By Matt Golas
As Philadelphia struggles to turn its post industrial waterfront into a place that people will respect, share and think of as their own, a South Texas city known as much for its diners, drive-ins and dives as for its River Walk is about to realize a major dream.
This Saturday, that pumped up, dammed up and recycled tourist attraction known as the San Antonio River Walk will grow past its original 1920 footprint thanks to a $74.4 million project called the Museum Reach along 1.33 miles of once neglected culverts and ditches.
The just completed Urban Segment of the Museum Reach project turns a little used wasteland into wide biking and hiking trails at water's edge that blossom with native plants and thematic art and allow public access to barges that can now travel to the historic Pearl Brewery.
On a recent visit to Tejas, PlanPhilly learned that public art, public access and connectivity are at the heart of this 30-year planning and implementation process. (Think bike riding, dog walking, picnics, class trips ... just plain old fun)
According to the San Antonio River Authority, the project goals were designed to enhance the life of citizens and tourists by:
1. Restoring the natural ecosystem by improving water quality and increasing the diversity of plant and animal species.
2. Keeping the 100-year floodplain in check (parts of San Antonio are extremely flood prone)
3. Maintaining and growing the city's unique nature while making what was a concrete and highway dominated landscape more attractive through recreational amenities along an expanded linear park system.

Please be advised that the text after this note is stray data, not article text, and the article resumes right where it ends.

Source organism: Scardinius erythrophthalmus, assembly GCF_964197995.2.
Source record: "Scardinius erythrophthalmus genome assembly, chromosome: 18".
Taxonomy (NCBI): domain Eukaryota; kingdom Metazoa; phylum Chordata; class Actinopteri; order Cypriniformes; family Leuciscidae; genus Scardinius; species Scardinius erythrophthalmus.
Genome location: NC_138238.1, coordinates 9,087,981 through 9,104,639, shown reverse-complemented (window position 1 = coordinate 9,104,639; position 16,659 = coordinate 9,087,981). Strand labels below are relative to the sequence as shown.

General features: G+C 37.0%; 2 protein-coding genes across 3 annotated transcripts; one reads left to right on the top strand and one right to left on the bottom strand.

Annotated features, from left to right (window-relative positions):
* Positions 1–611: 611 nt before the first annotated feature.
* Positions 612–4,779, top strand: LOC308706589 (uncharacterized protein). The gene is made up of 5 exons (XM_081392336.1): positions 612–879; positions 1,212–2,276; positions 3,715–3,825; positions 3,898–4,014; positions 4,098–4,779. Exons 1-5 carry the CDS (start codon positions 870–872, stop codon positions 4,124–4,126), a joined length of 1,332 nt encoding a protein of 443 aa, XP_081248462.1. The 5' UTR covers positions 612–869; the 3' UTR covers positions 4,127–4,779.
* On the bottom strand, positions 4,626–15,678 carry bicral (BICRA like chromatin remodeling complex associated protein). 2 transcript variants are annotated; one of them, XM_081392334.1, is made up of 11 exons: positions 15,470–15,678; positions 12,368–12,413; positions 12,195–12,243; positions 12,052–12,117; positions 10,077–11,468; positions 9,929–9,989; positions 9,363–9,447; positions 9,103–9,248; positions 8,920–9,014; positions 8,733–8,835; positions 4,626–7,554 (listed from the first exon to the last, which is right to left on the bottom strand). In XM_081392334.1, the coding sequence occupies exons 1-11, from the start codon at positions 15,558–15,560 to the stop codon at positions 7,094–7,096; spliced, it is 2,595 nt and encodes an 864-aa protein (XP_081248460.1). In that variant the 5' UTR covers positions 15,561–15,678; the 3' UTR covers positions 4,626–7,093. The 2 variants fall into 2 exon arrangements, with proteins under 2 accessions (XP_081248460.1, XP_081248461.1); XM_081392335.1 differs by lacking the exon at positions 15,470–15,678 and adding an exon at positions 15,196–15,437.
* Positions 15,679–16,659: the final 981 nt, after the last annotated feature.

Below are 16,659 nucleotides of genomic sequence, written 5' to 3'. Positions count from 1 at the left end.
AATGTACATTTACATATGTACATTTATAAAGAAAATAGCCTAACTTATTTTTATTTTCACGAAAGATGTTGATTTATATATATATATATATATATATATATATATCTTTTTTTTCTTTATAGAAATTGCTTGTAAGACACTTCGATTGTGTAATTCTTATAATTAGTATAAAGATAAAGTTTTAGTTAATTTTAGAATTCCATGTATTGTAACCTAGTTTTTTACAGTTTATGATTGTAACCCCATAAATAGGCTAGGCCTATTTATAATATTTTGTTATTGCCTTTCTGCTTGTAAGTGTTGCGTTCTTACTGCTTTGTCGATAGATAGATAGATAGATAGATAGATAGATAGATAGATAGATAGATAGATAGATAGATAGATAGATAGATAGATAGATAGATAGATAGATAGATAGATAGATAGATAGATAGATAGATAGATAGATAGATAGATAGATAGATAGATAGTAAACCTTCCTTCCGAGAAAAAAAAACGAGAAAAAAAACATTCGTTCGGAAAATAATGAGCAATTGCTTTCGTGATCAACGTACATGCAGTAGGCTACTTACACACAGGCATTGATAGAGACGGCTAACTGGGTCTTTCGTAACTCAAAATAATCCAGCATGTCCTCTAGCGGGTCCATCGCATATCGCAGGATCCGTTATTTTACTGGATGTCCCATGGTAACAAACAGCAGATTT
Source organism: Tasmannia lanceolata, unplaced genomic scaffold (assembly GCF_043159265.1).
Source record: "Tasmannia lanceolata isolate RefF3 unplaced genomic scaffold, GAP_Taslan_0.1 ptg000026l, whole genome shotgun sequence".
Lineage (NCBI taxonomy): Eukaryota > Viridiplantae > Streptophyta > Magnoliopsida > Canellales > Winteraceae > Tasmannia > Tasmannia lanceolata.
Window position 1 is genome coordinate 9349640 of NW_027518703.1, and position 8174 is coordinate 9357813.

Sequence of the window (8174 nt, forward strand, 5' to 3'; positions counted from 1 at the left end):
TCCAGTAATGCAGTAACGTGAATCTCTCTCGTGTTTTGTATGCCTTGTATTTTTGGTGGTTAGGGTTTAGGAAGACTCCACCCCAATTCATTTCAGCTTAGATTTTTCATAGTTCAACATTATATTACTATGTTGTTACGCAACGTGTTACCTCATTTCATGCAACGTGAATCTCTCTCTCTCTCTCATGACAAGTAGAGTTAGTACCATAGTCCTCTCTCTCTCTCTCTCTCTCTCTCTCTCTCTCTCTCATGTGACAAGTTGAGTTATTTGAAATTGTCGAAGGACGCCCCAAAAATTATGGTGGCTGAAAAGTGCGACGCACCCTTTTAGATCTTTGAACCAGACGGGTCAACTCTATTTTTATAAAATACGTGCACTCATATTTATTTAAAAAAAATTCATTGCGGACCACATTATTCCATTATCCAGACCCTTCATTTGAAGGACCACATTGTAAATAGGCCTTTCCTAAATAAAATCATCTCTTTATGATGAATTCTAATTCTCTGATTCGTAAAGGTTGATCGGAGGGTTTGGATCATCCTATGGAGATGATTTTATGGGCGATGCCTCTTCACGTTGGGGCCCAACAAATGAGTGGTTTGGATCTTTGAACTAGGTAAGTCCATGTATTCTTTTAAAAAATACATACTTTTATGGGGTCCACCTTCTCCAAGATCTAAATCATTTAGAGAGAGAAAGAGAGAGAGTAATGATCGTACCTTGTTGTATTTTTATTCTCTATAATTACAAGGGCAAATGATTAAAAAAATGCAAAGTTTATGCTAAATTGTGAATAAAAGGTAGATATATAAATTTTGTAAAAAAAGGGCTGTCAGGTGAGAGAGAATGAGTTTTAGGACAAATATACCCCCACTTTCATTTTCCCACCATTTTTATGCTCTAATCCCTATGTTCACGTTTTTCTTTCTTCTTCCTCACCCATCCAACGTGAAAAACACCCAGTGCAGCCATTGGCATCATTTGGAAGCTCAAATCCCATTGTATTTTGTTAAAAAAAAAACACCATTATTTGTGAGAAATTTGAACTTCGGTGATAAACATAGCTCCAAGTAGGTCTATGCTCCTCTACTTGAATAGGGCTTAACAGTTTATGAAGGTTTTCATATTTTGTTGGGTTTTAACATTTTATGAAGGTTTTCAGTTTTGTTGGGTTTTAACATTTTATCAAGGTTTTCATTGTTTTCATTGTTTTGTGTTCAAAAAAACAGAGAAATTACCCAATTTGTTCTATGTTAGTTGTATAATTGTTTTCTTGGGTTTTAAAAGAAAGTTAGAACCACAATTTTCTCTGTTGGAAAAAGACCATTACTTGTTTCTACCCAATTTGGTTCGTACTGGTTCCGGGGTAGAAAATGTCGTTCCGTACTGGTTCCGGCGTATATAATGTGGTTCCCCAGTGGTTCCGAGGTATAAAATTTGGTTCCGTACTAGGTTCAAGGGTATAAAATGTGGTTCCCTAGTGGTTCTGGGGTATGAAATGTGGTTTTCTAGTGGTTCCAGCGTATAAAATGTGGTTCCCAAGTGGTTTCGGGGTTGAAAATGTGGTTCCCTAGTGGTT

4. Linking, through art, citizens with cultural resources and thus allowing them to celebrate their rich historical legacy and connection to iconic mission churches.
5. Bringing more tourism to the city through a commitment to sustainable (read LEED certified) business development along the extended River Walk.
And PlanPhilly left town with a new appreciation for the growing focus on going green that is being emphasized in a place (the city is 412 square miles big!) that has long been defined by sprawl and impervious surfaces.
The graphic above, courtesy of the San Antonio River Authority shows the project limits in terms of geography. The Urban Segment of the Museum Reach section is only a small part of the overall base project, which is expected to stretch for 13 miles, will go as far south as Mission Espada and will cost at least $233 million.
When all the bells and whistles have been sounded in 2014 it is estimated that the City of San Antonio, Bexar County, the San Antonio River Foundation and the Army Corps of Engineers will have spent $402.1 million.
Because the San Antonio River is fed by two major groupings of Edwards Aquifer springs - locals call one spot where it burbles forth the "Blue Hole" because the limestone there creates vivid blue water (note: by the time it gets downtown it's pretty brown thanks to runoff, pollution etc.) - the main goals of the project include flood control and ecosystem restoration.
The bonus that comes with this type of infrastructure investment is large scale public access and public amenities. According to the San Antonio River Authority, the project will stabilize the river channel; extend navigation by river barge through the addition of a lock and dam; create access along a linear park that links major cultural institutions and commercial centers; and add landscaping, pocket parks, lighting and signage.
Public parking under I35
And here's a factoid that will resonate with Philadelphians who care about our waterfront. The public interaction in the Texas project has been impressive. The San Antonio River Oversight Committee, a 22-member citizen committee, was appointed in 1998 to guide the planning and implementation of the project. SAROC continues to actively guide the project’s implementation.
We guess all good things come in time.
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